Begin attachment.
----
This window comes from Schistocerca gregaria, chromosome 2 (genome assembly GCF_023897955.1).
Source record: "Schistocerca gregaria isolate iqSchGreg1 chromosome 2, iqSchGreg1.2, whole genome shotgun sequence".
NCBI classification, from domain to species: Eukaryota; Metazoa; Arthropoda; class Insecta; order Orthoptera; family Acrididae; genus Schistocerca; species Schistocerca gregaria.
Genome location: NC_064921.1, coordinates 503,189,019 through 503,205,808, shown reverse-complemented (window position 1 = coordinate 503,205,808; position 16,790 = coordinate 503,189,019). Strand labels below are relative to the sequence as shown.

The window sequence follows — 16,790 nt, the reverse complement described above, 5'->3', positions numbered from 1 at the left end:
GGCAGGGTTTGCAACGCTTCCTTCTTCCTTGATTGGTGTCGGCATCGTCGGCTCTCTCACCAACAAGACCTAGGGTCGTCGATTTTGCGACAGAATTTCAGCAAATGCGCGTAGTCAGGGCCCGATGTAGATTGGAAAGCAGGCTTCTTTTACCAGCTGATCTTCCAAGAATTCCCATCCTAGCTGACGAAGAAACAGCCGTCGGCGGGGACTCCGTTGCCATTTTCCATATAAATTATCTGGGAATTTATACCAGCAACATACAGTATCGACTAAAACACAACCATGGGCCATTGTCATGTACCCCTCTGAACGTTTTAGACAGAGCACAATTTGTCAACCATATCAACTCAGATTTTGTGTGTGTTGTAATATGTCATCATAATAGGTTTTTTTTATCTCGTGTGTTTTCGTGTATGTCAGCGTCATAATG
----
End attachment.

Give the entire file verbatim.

This window comes from Schistocerca gregaria, chromosome 2 (genome assembly GCF_023897955.1).
Source record: "Schistocerca gregaria isolate iqSchGreg1 chromosome 2, iqSchGreg1.2, whole genome shotgun sequence".
NCBI classification, from domain to species: Eukaryota; Metazoa; Arthropoda; class Insecta; order Orthoptera; family Acrididae; genus Schistocerca; species Schistocerca gregaria.
Genome location: NC_064921.1, coordinates 503,189,019 through 503,205,808, shown reverse-complemented (window position 1 = coordinate 503,205,808; position 16,790 = coordinate 503,189,019). Strand labels below are relative to the sequence as shown.

The window sequence follows — 16,790 nt, the reverse complement described above, 5'->3', positions numbered from 1 at the left end:
GGCAGGGTTTGCAACGCTTCCTTCTTCCTTGATTGGTGTCGGCATCGTCGGCTCTCTCACCAACAAGACCTAGGGTCGTCGATTTTGCGACAGAATTTCAGCAAATGCGCGTAGTCAGGGCCCGATGTAGATTGGAAAGCAGGCTTCTTTTACCAGCTGATCTTCCAAGAATTCCCATCCTAGCTGACGAAGAAACAGCCGTCGGCGGGGACTCCGTTGCCATTTTCCATATAAATTATCTGGGAATTTATACCAGCAACATACAGTATCGACTAAAACACAACCATGGGCCATTGTCATGTACCCCTCTGAACGTTTTAGACAGAGCACAATTTGTCAACCATATCAACTCAGATTTTGTGTGTGTTGTAATATGTCATCATAATAGGTTTTTTTTATCTCGTGTGTTTTCGTGTATGTCAGCGTCATAATG